On occasion, we all find ourselves knee deep in a heated discussion that seems to be escalating rapidly without any sign of resolution or agreement. As soon as the intensity elevates, agitated personal emotions are bound to influence the direction and tone of the conversation. These emotional influences usually cloud the open-minded exchange of information with a series of scripted, opinionated statements. Once this happens, you can be fairly certain the discussion will result in little practical value.
In a heated argument we are apt to lose sight of the truth.
– Publilius Syrus
Emotional People Think via Known Scripts
When people become inundated with a rush of emotion, they tend to fall back on predetermined personal beliefs as a foundation for their reasoning. Some physiologists and cognition experts refer to these predetermined personal beliefs as “scripts”. Someone consumed in an emotional state will think and communicate in a scripted fashion based entirely on what they presently believe to be true, instead of keeping their mind open to new information.
Break the Script to Ease Emotions
How do you ease emotions and restore order in a heated discussion so that the focus of communication realigns with the original intended purpose? The key is to ask a specific question that forces the emotional communicators to break out of their emotionally scripted thought process. I call this “The Break Script Technique”. If you can break their script, they will typically become cognizant of the current communication problem.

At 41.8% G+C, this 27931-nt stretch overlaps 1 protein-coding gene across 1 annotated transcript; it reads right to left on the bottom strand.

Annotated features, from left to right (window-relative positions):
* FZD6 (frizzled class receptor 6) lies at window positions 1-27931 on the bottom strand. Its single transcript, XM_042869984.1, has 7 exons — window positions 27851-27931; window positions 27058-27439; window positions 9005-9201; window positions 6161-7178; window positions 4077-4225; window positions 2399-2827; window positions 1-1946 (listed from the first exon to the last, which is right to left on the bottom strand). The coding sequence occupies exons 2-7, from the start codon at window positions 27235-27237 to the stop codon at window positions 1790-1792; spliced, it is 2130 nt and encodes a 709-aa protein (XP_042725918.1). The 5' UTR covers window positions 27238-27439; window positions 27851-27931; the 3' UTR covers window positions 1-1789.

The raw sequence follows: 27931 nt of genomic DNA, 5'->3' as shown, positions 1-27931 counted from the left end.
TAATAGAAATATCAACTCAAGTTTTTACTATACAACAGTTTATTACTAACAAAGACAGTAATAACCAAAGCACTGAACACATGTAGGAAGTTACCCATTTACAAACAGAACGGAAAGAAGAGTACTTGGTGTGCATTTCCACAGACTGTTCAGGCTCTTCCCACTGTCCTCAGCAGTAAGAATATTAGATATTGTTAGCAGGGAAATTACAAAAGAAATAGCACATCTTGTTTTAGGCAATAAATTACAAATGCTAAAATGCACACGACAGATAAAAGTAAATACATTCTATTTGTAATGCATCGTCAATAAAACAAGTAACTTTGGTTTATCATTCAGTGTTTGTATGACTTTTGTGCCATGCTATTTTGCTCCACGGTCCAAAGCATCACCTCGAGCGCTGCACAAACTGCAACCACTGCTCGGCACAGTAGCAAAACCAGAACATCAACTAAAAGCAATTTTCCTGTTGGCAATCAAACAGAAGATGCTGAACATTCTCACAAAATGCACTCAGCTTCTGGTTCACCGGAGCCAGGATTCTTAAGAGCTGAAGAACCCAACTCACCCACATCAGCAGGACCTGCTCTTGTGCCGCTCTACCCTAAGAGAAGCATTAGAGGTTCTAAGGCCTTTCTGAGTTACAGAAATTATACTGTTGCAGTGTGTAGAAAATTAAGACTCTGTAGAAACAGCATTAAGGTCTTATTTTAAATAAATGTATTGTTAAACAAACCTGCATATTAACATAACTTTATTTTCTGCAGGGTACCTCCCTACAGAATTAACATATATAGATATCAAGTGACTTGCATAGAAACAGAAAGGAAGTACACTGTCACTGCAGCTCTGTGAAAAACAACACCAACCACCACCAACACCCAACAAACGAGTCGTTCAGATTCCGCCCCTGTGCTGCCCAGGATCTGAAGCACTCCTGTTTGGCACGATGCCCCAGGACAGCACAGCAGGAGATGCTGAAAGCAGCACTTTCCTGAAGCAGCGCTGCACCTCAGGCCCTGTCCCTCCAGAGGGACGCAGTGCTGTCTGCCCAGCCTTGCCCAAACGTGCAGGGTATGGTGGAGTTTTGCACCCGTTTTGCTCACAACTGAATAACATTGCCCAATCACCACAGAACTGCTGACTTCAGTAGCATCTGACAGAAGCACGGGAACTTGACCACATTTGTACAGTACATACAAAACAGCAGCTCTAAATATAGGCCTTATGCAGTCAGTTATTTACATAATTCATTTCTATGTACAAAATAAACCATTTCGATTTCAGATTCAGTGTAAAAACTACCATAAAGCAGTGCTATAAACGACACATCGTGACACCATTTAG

Questions with Known Answers Work Best
To successfully implement “The Break Script Technique”, you have to ask a simple, familiar, off-topic question. Your question should be so common that most people, including the emotional communicators, have a reflexive, scripted way of answering it. You are essentially breaking them out of one script by substituting it for another script they are familiar and comfortable with.
Here are a few example questions that can assist in breaking the emotional script:
- “Sorry to interrupt, but do you know the time?”
- “How are you doing?” (or some variation… may be a bit odd in the middle of a conversation.)
- “What time do you usually break for lunch?”
Although off-topic, these questions will not seem unreasonable or inconvenient to the emotional communicators because they already know the answers to each. The goal is to interrupt their train of thought just long enough to make them aware of their emotional state.
“The Break Script Technique” is not applicable in all situations, especially when untamed emotions have turned a civil discussion into a full-fledged argument. However, if used correctly in the context of a fairly civil discussion, I have found this simple technique to be extremely effective.